Former trainee nurse whose husband helped build Coventry Cathedral following blitz says Windrush scandal 'tore her life apart' - The Leamington Observer

Former trainee nurse whose husband helped build Coventry Cathedral following blitz says Windrush scandal 'tore her life apart'

Laura Kearns 4th Apr, 2019 Updated: 4th Apr, 2019   0

A FORMER Warwick Hospital trainee nurse whose husband helped build Coventry Cathedral following the blitz wishes she had never come to the UK after being caught up in the Windrush scandal.

Iciline Brown told The Observer her life had been ‘torn apart’ after being stripped of her British passport.

She moved to Leamington in the 1950s with husband-to-be Gersham having arrived as part of the ‘Windrush generation’ – named after the first ship which docked in the UK from the Caribbean in response to post-war labour shortages.

Iciline called the country home for nearly 40 years, raising a family here. Gersham, a former Warwick district councillor, even helped build Coventry’s new cathedral in the 1950s.

When Iciline retired to Jamaica after being widowed in 1991, she planned to regularly return to Britain to see her four children, four grandchildren and one great-grandchild.

But in 2017 she was stripped of her British passport in the political scandal, meaning the whole family had to fly to Portugal where they could legally spend Christmas together.

Last year Iciline was allowed into the country on a two year visa while the family worked to secure her a ‘biometric card’ – allowing her to come and go from the country she once called home.

But the 82-year-old says the whole experience has left a ‘bitter taste’ and she now wishes she had never come to the UK to help the country re-build after the Second World War.

Iciline – who plans to return to the Caribbean in March – told the Observer: “I would not have come here to begin with if I knew it would come to this. We felt British back in those days and that we belonged, were welcomed and needed, but now we have been told we are intruding and we need to get lost.

“We are not wanted, but the privilege is now being taken from me to come and see my children and grandchildren who still live here.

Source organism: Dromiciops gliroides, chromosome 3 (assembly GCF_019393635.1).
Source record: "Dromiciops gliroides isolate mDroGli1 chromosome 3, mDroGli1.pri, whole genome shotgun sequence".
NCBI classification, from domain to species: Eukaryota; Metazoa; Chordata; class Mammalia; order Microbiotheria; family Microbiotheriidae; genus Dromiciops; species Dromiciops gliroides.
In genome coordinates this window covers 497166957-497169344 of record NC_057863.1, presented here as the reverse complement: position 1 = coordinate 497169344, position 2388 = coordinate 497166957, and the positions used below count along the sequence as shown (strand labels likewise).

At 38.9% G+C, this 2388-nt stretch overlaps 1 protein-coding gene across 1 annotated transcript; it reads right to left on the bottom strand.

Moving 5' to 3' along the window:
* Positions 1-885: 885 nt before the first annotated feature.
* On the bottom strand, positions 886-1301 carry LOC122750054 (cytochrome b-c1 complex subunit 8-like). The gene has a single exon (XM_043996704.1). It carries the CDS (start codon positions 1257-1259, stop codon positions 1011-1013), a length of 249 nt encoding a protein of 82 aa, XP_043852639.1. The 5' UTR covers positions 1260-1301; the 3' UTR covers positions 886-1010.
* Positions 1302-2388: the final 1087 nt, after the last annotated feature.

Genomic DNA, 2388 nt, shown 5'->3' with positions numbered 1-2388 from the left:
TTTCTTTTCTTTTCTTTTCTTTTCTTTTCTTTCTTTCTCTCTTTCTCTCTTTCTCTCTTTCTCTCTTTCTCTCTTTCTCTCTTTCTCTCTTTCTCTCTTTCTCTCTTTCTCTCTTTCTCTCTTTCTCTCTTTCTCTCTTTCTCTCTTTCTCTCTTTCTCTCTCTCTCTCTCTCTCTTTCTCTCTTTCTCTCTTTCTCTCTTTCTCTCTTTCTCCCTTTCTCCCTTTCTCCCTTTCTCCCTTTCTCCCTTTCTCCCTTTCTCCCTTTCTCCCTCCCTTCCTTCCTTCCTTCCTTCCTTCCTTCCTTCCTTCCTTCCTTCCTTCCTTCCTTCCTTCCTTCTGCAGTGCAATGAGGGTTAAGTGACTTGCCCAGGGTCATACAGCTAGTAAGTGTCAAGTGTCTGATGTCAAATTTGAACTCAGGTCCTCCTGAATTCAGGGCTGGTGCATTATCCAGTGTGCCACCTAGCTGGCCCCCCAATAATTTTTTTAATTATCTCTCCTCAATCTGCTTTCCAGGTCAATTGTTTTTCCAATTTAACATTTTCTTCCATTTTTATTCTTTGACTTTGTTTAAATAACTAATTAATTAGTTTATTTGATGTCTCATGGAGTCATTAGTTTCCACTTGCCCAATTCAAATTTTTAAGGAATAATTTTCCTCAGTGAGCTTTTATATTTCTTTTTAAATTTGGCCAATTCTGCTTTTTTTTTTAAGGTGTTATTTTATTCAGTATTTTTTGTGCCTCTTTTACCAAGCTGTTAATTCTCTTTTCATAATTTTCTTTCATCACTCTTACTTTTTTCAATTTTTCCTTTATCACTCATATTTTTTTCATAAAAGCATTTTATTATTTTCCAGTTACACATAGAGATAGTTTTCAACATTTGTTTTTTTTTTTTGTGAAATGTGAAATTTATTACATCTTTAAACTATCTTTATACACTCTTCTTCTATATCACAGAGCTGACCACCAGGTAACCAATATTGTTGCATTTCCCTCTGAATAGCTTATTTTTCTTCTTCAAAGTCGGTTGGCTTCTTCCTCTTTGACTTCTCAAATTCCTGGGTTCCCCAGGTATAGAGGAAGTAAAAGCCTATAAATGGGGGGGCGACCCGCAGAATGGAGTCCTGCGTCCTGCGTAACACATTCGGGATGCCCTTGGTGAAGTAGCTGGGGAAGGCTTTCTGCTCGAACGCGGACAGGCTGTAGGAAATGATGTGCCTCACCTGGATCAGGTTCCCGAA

“It causes great distress and makes me angry. It makes my heart ache.

“My kids were born here, and not being able to pop by when I would like and for us to be together does not give me a good feeling at all.

“I don’t want to move back to the UK but want the freedom to come back to see my family and stay as long as I want.”

Iciline’s children are battling to get their mum a biometric card and were shocked when the government gave them just two days to compile 60 years worth of documents and data needed to apply.

But daughter Monica, who lives in Warwick Gates, say their treatment has not been as bad as some of the Windrush scandal victims.

Monica said: “Our suffering is nothing compared to those who have lost their jobs and homes and been put in detention centres.

“I went to Jamaica in October to get my mum and discovered three people who were deported had died in Jamaica after being in the UK for decades. Some hadn’t been to Jamaica for 30 years. They got out there and couldn’t access medication and had no family, friends or support network.

“Myself and my brothers have taken on the fight on to protect mum so I understand why so many give up. It’s exhausting. It’s not something mum could take on. So many people fold under the pressure, but we will not give up quietly.”

On the back of the scandal prime minister Theresa May apologised about the ‘anguish’ caused by the threat of deportation and said the government ‘valued’ the contribution of the Windrush generation and they had a right to stay in the UK.


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